Russell Martin -- Coming off a hip fracture with a salary expected to be north of $5 million, Martin is a candidate to be non-tendered before the Dec. 2 deadline. The Red Sox could conceivably deal for him beforehand or take a wait-and-see approach. It's an amazing fall from grace for the two-time All-Star and former Gold Glover. Don't forget, he's still just 27 years old, the same age as Rays rookie John Jaso.

In particular, Martin's power numbers have plummeted over the past two seasons. From 2006 to 2008, only three catchers had more extra-base hits than Martin: Brian McCann, Victor Martinez and Joe Mauer. But, over the past two seasons, there are 23 catchers with more. Martin's 44 XBHs since 2009 are fewer than he had in 2007 alone. His decline has been steep, and that was before a serious injury knocked him out for the season. However, Martin does expect to ready for spring training. He's still young and with a discerning eye and a strong arm. But for these same reasons, Martin could stay with the Dodgers, who don't have better internal options.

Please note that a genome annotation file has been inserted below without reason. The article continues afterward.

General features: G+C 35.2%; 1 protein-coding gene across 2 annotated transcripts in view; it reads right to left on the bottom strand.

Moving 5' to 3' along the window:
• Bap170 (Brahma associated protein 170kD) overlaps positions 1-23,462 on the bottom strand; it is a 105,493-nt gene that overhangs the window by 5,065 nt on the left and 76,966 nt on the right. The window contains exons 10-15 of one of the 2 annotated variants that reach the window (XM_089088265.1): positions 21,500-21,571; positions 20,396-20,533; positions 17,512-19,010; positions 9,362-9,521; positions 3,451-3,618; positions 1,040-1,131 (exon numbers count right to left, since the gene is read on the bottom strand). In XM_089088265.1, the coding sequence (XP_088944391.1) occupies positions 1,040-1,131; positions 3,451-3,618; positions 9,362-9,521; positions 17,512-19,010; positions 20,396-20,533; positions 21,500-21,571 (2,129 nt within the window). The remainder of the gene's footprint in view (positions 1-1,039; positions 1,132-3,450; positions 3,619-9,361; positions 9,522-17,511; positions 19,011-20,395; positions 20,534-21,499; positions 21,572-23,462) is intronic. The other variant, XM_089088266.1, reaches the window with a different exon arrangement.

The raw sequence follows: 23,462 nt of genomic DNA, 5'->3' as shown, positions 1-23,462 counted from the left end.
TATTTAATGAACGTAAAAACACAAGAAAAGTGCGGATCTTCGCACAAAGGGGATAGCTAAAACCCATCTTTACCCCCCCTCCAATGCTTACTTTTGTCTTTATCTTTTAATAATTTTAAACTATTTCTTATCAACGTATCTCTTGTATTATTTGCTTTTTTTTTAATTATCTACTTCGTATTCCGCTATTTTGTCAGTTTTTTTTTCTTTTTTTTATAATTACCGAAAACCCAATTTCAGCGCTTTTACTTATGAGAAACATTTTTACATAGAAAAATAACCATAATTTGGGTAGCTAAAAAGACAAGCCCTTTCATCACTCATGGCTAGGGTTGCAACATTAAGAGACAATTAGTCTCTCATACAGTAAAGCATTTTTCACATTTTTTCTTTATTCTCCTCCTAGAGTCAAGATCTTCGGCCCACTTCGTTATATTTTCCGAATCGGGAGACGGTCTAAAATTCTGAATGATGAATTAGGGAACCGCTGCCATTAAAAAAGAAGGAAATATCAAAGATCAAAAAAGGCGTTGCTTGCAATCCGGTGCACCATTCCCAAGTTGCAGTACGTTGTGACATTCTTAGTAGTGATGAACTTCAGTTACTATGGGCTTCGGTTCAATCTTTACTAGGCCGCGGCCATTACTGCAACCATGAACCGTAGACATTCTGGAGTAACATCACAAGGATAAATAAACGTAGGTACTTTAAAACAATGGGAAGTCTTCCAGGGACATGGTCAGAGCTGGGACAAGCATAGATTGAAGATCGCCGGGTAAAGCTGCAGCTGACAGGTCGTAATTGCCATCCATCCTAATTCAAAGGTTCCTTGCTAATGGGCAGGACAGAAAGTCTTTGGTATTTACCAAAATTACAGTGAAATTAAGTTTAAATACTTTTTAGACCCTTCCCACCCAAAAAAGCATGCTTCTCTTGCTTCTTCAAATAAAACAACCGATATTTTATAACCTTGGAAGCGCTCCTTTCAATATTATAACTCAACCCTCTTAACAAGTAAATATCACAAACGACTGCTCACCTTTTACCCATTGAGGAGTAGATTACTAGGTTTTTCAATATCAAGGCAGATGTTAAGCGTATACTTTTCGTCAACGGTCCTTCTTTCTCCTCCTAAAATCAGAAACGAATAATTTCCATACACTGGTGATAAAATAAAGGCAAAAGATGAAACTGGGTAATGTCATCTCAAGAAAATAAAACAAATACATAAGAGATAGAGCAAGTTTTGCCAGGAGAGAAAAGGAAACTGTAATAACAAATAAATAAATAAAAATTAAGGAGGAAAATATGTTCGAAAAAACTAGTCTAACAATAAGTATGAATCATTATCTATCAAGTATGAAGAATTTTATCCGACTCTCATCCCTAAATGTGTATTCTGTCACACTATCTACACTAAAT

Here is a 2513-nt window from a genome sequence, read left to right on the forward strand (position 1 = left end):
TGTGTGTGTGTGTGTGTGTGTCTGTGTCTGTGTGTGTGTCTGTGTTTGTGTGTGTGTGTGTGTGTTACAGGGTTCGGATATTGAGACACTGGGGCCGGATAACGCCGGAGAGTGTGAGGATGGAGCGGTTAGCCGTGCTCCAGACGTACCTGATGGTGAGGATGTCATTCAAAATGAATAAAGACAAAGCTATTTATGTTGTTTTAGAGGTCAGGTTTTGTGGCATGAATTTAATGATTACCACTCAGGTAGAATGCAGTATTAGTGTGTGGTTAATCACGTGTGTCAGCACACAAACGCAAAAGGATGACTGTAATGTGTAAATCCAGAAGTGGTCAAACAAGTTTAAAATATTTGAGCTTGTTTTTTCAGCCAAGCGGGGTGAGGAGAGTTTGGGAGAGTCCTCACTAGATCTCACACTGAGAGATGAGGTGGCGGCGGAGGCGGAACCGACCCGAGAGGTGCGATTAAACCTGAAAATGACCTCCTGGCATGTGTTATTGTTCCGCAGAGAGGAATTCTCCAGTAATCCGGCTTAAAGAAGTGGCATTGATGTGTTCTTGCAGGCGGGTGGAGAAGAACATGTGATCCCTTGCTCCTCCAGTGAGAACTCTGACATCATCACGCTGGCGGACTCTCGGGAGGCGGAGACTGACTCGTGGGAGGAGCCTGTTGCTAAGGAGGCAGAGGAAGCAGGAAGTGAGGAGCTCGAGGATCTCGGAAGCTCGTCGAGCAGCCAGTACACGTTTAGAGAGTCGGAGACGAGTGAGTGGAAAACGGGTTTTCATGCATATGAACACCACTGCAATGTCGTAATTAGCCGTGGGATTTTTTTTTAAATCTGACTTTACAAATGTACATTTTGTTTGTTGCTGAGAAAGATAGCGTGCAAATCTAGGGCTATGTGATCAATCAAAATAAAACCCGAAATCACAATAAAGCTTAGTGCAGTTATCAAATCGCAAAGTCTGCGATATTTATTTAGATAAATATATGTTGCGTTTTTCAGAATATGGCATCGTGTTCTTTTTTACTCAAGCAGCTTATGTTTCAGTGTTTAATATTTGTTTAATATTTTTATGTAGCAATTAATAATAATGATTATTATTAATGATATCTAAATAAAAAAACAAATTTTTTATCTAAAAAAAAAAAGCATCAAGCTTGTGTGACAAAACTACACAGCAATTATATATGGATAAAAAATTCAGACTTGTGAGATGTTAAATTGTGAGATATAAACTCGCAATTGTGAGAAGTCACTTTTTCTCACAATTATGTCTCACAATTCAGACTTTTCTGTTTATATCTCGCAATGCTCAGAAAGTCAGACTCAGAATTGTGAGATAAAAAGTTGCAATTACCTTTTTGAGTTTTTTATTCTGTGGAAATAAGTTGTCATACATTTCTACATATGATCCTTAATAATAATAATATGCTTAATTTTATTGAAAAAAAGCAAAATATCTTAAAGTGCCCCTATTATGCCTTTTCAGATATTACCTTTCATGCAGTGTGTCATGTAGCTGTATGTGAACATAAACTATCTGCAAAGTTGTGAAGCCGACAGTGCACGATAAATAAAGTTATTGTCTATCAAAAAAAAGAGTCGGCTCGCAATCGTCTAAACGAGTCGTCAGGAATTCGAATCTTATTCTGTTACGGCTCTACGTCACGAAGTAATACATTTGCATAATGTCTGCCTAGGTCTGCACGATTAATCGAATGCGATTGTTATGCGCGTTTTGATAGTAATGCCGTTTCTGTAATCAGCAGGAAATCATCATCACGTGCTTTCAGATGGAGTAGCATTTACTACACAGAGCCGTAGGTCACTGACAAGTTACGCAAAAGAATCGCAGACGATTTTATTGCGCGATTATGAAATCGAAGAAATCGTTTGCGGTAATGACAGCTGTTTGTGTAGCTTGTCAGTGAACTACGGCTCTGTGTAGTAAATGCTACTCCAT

Mike Napoli -- The Red Sox failed to negotiate a deal with the Angels after claiming Napoli off waivers in August. Could talks resume this offseason? Mike Scioscia is known to value defensive catchers, something no one has accused Napoli of being. Meanwhile, top prospect Hank Conger put up a .847 OPS in Triple-A Salt Lake at the age of 22.

Common sense says the Red Sox will not be able to replace V-Mart's offense at catcher. However, Napoli could help ease the loss. Martinez hit .400 with a 1.173 OPS against lefties last season. For his part, Napoli hit .305 with a .966 OPS against southpaws. Meanwhile, Saltalamacchia's lifetime .765 OPS against righties is higher than Martinez' .694 OPS versus right-handed pitchers in 2010. Throw in Napoli's .909 career OPS at Fenway, and perhaps the Red Sox would be willing to overlook the defensive questions. Consider this: Since 2008, Napoli has hit a home run every 16.1 at-bats. That's just off Alex Rodriguez's pace (1 per 16.1 AB) and ahead of Miguel Cabrera (1 per 16.3).

Other possibilities: Ronny Paulino, Kelly Shoppach, Dioner Navarro, John Baker

Jeremy Lundblad is a researcher with ESPN Stats & Information. He provides statistical analysis for ESPNBoston.com.